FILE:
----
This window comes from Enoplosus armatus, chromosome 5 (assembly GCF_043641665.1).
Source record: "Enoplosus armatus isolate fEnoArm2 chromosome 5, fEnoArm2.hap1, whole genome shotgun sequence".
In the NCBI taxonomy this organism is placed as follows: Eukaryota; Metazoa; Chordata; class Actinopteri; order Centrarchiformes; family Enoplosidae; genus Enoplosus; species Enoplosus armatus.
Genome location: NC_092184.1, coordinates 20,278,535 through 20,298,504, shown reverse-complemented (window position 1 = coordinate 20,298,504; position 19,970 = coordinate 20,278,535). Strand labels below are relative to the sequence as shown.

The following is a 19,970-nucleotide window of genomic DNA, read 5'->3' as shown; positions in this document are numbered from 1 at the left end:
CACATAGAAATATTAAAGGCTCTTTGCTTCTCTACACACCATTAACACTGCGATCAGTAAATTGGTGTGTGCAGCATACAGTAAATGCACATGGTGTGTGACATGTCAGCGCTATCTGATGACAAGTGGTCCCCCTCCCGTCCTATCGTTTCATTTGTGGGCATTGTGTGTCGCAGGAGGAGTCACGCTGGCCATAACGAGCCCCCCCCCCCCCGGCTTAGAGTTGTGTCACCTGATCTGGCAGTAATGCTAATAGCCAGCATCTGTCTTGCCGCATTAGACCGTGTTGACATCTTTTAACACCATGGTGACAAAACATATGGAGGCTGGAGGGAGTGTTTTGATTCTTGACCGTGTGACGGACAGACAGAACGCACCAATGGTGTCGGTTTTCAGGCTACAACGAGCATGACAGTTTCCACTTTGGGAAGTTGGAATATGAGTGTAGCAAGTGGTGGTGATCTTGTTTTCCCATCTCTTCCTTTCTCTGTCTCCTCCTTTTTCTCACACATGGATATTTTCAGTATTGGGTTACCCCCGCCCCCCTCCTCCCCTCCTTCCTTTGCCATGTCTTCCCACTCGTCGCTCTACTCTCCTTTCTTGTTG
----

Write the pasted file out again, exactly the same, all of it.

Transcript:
This window comes from Enoplosus armatus, chromosome 5 (assembly GCF_043641665.1).
Source record: "Enoplosus armatus isolate fEnoArm2 chromosome 5, fEnoArm2.hap1, whole genome shotgun sequence".
In the NCBI taxonomy this organism is placed as follows: Eukaryota; Metazoa; Chordata; class Actinopteri; order Centrarchiformes; family Enoplosidae; genus Enoplosus; species Enoplosus armatus.
Genome location: NC_092184.1, coordinates 20,278,535 through 20,298,504, shown reverse-complemented (window position 1 = coordinate 20,298,504; position 19,970 = coordinate 20,278,535). Strand labels below are relative to the sequence as shown.

The following is a 19,970-nucleotide window of genomic DNA, read 5'->3' as shown; positions in this document are numbered from 1 at the left end:
CACATAGAAATATTAAAGGCTCTTTGCTTCTCTACACACCATTAACACTGCGATCAGTAAATTGGTGTGTGCAGCATACAGTAAATGCACATGGTGTGTGACATGTCAGCGCTATCTGATGACAAGTGGTCCCCCTCCCGTCCTATCGTTTCATTTGTGGGCATTGTGTGTCGCAGGAGGAGTCACGCTGGCCATAACGAGCCCCCCCCCCCCCGGCTTAGAGTTGTGTCACCTGATCTGGCAGTAATGCTAATAGCCAGCATCTGTCTTGCCGCATTAGACCGTGTTGACATCTTTTAACACCATGGTGACAAAACATATGGAGGCTGGAGGGAGTGTTTTGATTCTTGACCGTGTGACGGACAGACAGAACGCACCAATGGTGTCGGTTTTCAGGCTACAACGAGCATGACAGTTTCCACTTTGGGAAGTTGGAATATGAGTGTAGCAAGTGGTGGTGATCTTGTTTTCCCATCTCTTCCTTTCTCTGTCTCCTCCTTTTTCTCACACATGGATATTTTCAGTATTGGGTTACCCCCGCCCCCCTCCTCCCCTCCTTCCTTTGCCATGTCTTCCCACTCGTCGCTCTACTCTCCTTTCTTGTTG